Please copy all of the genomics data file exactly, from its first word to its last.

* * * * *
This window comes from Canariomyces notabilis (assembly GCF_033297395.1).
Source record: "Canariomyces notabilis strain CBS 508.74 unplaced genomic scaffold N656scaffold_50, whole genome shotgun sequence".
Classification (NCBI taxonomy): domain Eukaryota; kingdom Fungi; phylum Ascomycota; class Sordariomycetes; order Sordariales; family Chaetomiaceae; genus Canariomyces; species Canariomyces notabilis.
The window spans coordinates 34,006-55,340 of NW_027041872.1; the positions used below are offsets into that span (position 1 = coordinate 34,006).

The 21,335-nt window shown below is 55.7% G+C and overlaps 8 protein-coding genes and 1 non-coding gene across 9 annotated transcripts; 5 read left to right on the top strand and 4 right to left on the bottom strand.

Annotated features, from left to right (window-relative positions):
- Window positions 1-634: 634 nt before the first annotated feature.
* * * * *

This window comes from Canariomyces notabilis (assembly GCF_033297395.1).
Source record: "Canariomyces notabilis strain CBS 508.74 unplaced genomic scaffold N656scaffold_50, whole genome shotgun sequence".
Classification (NCBI taxonomy): domain Eukaryota; kingdom Fungi; phylum Ascomycota; class Sordariomycetes; order Sordariales; family Chaetomiaceae; genus Canariomyces; species Canariomyces notabilis.
The window spans coordinates 34,006-55,340 of NW_027041872.1; the positions used below are offsets into that span (position 1 = coordinate 34,006).

The 21,335-nt window shown below is 55.7% G+C and overlaps 8 protein-coding genes and 1 non-coding gene across 9 annotated transcripts; 5 read left to right on the top strand and 4 right to left on the bottom strand.

Annotated features, from left to right (window-relative positions):
- Window positions 1-634: 634 nt before the first annotated feature.